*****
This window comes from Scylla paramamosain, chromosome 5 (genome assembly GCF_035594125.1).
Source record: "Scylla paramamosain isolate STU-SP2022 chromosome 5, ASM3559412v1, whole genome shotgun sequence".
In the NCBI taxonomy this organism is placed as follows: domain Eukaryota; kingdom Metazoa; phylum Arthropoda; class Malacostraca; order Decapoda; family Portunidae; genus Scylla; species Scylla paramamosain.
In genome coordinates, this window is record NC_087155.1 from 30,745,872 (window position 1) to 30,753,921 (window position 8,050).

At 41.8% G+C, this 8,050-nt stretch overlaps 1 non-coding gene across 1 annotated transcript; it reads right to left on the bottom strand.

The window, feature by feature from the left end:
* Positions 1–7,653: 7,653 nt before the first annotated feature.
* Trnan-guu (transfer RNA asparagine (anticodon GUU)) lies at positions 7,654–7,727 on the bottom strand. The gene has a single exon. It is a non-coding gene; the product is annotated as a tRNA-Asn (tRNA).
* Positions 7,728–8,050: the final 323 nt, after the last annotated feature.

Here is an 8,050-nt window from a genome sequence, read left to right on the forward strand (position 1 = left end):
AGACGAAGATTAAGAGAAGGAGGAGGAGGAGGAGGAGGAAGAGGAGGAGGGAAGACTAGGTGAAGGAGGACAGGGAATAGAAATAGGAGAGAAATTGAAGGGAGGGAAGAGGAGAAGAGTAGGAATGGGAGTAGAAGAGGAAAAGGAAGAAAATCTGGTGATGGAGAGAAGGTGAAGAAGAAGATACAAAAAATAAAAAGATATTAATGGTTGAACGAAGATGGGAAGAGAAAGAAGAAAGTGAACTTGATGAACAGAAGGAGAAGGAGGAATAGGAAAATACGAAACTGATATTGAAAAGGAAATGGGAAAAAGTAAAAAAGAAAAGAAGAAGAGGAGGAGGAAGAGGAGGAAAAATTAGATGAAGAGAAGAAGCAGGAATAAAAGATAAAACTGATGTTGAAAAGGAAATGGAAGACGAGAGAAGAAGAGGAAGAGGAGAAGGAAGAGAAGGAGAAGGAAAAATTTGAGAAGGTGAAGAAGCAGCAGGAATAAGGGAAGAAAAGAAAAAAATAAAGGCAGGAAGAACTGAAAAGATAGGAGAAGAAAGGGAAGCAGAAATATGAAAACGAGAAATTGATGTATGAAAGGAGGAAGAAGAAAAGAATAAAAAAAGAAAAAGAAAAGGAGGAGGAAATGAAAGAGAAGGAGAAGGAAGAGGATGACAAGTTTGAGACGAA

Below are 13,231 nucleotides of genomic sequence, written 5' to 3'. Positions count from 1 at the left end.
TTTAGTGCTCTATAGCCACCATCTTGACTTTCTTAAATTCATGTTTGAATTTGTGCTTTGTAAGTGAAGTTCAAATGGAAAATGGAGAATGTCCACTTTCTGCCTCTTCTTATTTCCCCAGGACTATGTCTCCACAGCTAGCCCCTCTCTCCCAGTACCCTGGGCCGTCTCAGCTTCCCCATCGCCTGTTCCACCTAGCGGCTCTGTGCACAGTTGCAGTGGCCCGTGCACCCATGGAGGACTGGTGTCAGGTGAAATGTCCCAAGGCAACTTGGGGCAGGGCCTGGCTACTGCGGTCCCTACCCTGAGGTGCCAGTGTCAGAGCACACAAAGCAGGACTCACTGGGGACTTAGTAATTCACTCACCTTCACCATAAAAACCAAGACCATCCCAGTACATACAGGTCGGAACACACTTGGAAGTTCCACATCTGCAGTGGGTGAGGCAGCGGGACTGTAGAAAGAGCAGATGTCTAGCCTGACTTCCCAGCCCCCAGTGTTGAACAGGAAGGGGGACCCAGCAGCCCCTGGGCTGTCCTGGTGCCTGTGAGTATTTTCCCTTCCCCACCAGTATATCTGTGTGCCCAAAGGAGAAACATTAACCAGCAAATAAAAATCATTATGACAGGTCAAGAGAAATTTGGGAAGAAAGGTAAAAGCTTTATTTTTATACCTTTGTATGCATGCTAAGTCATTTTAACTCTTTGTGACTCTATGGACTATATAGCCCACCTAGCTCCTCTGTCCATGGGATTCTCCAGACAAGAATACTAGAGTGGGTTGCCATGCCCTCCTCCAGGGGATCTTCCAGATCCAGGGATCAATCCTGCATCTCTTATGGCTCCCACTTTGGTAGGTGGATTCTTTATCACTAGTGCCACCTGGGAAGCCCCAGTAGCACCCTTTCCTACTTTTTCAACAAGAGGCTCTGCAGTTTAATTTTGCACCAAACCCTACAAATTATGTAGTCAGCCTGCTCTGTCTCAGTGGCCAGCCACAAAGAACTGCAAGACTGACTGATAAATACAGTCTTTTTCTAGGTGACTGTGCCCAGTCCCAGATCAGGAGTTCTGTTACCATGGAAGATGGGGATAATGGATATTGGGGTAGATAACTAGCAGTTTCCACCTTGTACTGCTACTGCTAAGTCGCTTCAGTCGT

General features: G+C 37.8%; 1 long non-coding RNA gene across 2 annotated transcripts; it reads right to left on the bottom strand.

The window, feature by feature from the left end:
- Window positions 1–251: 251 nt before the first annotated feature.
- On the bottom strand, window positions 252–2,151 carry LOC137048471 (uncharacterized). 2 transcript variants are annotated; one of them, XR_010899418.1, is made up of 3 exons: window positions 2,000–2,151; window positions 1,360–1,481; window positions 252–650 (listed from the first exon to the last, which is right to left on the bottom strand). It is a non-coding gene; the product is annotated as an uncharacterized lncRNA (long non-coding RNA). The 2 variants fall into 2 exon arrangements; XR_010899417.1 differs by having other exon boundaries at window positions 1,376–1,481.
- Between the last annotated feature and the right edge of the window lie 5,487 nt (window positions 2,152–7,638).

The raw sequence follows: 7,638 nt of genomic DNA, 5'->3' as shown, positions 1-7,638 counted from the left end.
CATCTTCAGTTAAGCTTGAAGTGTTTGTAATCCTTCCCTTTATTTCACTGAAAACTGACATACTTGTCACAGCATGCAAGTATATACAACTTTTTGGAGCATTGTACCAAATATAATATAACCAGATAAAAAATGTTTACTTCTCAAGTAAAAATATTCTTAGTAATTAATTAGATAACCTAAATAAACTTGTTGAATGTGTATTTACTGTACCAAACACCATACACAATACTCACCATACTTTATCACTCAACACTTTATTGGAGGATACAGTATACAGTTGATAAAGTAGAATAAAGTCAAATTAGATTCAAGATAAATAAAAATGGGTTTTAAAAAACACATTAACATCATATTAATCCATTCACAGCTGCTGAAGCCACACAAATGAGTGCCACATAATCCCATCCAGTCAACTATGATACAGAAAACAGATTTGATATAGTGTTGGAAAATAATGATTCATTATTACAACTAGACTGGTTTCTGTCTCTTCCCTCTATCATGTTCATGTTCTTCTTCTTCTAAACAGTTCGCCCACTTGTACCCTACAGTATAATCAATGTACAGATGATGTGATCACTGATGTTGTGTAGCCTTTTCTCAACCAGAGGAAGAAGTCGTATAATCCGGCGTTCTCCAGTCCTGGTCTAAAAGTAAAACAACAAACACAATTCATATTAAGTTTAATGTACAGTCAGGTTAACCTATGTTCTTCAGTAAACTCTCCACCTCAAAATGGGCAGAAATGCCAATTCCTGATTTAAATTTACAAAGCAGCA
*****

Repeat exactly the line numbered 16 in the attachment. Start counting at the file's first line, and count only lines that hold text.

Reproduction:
- Window positions 1–251: 251 nt before the first annotated feature.